'We're hiding from the security police': petrified SA family trapped in Oman

By Pieter van Zyl
04 March 2016

He wanted to provide a better life for his family and preach the Gospel in the Middle East, but now Nico Liebenberg, his wife Corné and their 14-year-old son, Jacques-Franc are fugitives in Oman.

He wanted to provide a better life for his family and preach the Gospel in the Middle East, but now Nico Liebenberg (54), his wife Corné (45) and their son, Jacques-Franc (14), are fugitives in Oman.

“We don’t have the money to come back; we’re stranded here,” Nico says from Oman.

He is without a job and because it’s a prerequisite for a visa he and his family are without visas and therefore in the country illegally.

They’ve lived in Oman for four years and Nico had had three jobs. His first employer failed to pay his salary for a year. “The high court ordered that he pay me my money and serve six years in jail but he fled and the police are doing nothing to arrest him.”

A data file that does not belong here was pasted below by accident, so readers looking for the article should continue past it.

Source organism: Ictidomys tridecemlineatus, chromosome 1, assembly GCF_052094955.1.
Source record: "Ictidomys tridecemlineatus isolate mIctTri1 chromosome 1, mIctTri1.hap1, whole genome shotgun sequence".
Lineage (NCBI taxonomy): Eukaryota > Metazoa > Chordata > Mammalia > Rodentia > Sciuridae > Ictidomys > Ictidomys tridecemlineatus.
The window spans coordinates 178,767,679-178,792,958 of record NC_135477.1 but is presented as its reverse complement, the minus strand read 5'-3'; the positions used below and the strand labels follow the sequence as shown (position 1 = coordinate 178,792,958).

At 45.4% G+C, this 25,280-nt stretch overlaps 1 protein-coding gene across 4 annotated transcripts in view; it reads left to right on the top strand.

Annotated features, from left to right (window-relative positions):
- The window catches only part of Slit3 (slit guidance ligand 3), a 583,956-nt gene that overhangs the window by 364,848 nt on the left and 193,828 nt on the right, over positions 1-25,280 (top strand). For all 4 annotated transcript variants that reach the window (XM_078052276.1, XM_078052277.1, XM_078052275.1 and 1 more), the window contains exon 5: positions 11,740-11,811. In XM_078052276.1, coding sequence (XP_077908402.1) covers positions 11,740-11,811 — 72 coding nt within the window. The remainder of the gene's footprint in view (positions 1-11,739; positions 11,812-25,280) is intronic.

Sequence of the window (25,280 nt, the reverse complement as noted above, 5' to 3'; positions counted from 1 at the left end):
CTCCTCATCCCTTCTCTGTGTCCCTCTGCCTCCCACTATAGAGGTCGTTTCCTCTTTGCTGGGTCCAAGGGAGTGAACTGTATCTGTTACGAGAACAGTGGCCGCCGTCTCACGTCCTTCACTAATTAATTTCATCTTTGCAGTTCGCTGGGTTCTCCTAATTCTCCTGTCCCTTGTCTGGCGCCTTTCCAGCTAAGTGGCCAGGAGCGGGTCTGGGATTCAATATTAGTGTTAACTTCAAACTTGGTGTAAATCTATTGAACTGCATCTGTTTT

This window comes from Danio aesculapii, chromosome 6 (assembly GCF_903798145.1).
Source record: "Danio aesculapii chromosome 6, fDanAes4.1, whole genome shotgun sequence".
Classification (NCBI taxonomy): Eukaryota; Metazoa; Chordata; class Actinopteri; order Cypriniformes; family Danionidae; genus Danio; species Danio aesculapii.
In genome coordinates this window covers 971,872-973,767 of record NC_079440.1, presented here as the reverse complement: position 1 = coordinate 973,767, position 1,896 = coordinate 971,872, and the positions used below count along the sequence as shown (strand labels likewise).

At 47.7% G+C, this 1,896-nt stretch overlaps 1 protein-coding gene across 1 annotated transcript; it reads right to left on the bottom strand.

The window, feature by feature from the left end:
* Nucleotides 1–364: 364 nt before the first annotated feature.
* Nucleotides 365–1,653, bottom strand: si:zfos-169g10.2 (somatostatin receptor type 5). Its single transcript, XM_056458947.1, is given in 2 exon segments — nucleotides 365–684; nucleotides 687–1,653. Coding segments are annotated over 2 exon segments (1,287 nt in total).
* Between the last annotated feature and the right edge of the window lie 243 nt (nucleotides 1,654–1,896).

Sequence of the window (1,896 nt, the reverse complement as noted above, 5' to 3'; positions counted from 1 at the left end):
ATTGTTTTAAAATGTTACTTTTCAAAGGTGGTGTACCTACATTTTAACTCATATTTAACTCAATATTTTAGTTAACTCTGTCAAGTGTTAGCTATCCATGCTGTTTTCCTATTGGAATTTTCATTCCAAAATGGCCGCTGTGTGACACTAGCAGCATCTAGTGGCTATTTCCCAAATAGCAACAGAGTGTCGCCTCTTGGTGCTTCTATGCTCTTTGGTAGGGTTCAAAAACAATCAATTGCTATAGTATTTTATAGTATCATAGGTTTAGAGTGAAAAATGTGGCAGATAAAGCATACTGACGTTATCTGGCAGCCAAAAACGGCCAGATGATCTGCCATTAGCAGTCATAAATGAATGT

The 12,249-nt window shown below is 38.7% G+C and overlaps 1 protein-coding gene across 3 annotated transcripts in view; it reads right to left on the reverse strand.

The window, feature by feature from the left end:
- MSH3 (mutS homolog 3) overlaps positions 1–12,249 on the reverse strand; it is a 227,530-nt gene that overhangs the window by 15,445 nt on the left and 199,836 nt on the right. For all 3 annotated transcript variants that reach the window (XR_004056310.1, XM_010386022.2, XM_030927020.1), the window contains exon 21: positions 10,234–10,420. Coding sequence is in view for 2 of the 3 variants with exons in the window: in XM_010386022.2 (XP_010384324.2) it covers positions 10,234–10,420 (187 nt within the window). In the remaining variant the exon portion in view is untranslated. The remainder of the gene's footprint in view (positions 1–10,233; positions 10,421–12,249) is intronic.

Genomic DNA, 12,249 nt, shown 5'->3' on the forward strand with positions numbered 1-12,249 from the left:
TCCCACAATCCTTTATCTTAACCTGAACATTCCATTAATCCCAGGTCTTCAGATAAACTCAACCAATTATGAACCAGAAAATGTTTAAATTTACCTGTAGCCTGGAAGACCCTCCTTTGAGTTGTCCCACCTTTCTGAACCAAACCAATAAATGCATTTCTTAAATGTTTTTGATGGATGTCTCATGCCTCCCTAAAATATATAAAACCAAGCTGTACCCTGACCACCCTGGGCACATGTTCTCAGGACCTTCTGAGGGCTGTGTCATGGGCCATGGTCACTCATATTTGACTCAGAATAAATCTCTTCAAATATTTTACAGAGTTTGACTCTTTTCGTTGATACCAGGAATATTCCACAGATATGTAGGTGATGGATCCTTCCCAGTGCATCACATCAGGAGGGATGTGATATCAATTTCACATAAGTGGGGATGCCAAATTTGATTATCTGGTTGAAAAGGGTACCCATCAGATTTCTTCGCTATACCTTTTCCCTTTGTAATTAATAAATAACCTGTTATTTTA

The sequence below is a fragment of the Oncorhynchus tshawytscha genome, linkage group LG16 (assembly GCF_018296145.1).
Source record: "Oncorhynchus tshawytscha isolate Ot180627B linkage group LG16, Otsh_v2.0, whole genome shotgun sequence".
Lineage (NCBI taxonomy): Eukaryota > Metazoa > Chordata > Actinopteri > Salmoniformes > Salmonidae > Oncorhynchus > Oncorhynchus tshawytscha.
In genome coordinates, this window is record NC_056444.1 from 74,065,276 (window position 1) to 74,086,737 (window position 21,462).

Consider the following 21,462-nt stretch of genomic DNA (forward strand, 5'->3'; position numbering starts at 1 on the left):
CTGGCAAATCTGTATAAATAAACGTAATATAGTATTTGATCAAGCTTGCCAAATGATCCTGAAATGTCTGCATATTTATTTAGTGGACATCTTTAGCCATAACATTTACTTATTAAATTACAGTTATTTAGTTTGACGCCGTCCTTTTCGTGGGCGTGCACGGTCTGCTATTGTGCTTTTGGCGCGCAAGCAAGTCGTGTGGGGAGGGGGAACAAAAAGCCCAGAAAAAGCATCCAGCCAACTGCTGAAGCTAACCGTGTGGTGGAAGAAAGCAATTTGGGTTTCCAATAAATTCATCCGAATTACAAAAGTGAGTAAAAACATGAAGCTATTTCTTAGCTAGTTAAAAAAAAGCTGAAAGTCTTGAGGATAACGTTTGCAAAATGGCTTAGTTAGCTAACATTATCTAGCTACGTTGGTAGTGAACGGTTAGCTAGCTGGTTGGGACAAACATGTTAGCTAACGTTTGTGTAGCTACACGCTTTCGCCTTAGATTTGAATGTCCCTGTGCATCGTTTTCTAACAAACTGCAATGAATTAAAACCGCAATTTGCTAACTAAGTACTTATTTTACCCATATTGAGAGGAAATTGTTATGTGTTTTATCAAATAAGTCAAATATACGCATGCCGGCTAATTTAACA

After that Nico helped a man open a restaurant. “But after a while the man got tired of the restaurant, cancelled the contracts and never paid me,” he says.

Nico did odd jobs for his third employer but wasn’t paid. “He just says he’s waiting for the people to pay up on the invoice.”

Before going to Oman Nico worked as an engineer in Iran – until the political conflict made it impossible to obtain a visa. “I earned a good salary there. Since then we lived on my savings but that dried up two years ago.”

The family is now living on alms thanks to the goodness of the people they met there.

“We’re not aware of other South Africans in the same position; they were warned at schools to have no contact with us because we’re doing missionary work and are on the security police’s watch list,” Nico says.

“Now we’re hiding in a remote area in two rooms with a bathroom and a lean-to.”

Pastor Elsabé van Niekerk of the Herlewingslig Centre in Zandfontein, Pretoria, is raising money to help the Liebenberg family return to South Africa.

She’s afraid they’ll end up in jail or be murdered. “We want to prevent young South Africans from going there and having the same thing happen to them,” she says.

When YOU contacted the Omani embassy, we were told the South African Embassy in Muscat had contact with the Liebenbergs in December 2014 “at which time certain consular assistance was rendered and advice given to them”.

Deputy Director: Consular Services Ben Malan advised the family to make contact with the embassy again, adding, “Only assistance of a non-financial nature can be rendered.”

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